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Cancer. 2008 Jul 1;113(1):84-96. doi: 10.1002/cncr.23520.

Survival rates after resection for localized kidney cancer: 1989 to 2004.

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Urology Service, Department of Surgery, Sidney Kimmel Center for Prostate and Urologic Cancers, Memorial Sloan-Kettering Cancer Center, New York, NY 10021, USA.



Mortality rates from kidney cancer have continued to rise despite increases in the detection of smaller renal tumors and rates of renal surgery. To explore the factors associated with this treatment-outcome discrepancy, the authors evaluated how changes in tumor size have affected disease progression in patients after nephrectomy for localized kidney cancer, and they sought to identify the factors associated with disease progression and overall patient survival after resection for localized kidney cancer.


In total, 1618 patients with localized kidney cancer were identified who underwent nephrectomy at Memorial Sloan-Kettering Cancer Center from 1989 to 2004. Patients were categorized by year of surgery: from 1989 to 1992, from 1993 to 1996, from 1997 to 2000, and from 2001 to 2004. Tumor size was classified according to the following strata: <2 cm, from 2 cm to 4 cm, from 4 cm to 7 cm, and >7 cm. Disease progression was defined as the development of local recurrence or distant metastases. Five-year progression-free survival (PFS) was calculated for patients in each tumor size strata according to the year of operation using the Kaplan-Meier method. The patient-, tumor-, and surgery-related characteristics associated with PFS and overall survival (OS) were explored using univariate analysis, and all significant variables were retained in a multivariate Cox regression analysis.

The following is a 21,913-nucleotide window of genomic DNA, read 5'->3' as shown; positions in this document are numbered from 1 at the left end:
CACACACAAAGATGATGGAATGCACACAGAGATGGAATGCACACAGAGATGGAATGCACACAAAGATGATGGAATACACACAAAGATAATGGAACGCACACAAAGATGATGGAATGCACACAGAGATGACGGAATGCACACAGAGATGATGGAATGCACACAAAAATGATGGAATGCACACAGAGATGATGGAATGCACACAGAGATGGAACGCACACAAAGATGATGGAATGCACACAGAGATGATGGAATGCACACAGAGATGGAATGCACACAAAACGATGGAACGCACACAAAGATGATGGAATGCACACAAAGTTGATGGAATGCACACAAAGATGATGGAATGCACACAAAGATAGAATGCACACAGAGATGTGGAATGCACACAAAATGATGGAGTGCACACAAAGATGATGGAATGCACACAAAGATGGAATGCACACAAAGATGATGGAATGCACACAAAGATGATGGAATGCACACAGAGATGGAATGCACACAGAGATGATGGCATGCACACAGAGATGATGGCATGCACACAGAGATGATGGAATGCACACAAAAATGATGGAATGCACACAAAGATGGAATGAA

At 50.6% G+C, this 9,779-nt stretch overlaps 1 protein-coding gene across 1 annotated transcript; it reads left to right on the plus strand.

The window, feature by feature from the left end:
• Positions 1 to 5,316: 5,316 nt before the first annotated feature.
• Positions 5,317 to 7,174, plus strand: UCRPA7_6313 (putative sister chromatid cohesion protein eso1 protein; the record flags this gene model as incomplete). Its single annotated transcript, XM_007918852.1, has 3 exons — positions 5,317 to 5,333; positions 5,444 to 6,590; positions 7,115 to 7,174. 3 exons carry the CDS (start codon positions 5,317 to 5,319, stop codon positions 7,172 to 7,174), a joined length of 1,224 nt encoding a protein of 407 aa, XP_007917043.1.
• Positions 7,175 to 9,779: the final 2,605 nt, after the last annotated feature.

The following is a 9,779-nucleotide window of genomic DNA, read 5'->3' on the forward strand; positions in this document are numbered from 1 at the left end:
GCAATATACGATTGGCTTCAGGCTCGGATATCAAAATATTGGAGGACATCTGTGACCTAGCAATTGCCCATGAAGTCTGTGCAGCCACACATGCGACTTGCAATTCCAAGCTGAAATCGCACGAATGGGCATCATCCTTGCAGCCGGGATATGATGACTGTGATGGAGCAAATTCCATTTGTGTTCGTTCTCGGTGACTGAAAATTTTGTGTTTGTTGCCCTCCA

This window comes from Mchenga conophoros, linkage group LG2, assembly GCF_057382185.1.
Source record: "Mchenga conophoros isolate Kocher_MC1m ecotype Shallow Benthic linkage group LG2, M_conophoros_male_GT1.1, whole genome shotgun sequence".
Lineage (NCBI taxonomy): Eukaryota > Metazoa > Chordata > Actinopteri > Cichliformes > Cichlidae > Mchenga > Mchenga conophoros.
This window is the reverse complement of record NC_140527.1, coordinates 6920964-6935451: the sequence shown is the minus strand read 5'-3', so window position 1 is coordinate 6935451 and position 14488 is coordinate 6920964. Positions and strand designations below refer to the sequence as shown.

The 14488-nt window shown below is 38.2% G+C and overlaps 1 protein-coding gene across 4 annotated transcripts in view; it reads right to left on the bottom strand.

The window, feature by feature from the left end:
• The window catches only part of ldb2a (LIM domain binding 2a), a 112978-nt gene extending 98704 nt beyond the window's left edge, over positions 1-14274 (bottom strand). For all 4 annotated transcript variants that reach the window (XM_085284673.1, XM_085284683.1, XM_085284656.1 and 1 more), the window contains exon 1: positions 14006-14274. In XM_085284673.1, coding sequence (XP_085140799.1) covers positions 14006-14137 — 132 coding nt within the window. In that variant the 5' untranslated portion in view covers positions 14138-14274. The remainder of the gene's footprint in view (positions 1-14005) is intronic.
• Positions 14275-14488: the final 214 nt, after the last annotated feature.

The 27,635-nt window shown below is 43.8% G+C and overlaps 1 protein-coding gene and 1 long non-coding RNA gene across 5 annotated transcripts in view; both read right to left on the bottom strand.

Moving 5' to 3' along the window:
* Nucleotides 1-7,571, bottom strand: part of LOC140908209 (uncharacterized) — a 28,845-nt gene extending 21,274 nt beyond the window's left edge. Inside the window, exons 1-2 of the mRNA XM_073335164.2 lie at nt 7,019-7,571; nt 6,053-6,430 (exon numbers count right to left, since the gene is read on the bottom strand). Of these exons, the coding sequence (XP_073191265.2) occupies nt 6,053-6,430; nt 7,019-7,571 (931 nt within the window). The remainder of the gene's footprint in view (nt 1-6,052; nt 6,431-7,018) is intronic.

Overall, the number of nephrectomies increased for all tumor size categories from 1989 to 2004. A tumor size migration was evident during this period, because the proportion of patients with tumors <2 cm and with tumors from 2 cm to 4 cm increased, whereas the proportion of patients with tumors >7 cm decreased. One hundred seventy-nine patients (11%) developed disease progression after nephrectomy. Sixteen patients (1%) developed local recurrences, and 163 patients (10%) developed distant metastases. When 5-year PFS was calculated for each tumor size strata according to 4-year cohorts, trends in PFS did not improve or differ significantly over time. Compared with historic cohorts, patients in more contemporary cohorts were more likely to undergo partial nephrectomy rather than radical nephrectomy and were less likely to undergo concomitant lymph node dissection and adrenalectomy. Multivariate analysis demonstrated that pathologic stage and tumor grade were associated with disease progression, whereas patient age and tumor stage were associated with overall patient survival.


Despite an increasing number of nephrectomies and a size migration toward smaller tumors, trends in 5-year PFS and OS did not improve or differ significantly over time. These findings require further research to identify causative mechanisms, and they argue for the consideration of active surveillance for patients who have select renal tumors and a re-evaluation of the current treatment paradigm of surgically removing solid renal masses on initial detection.

[Indexed for MEDLINE]
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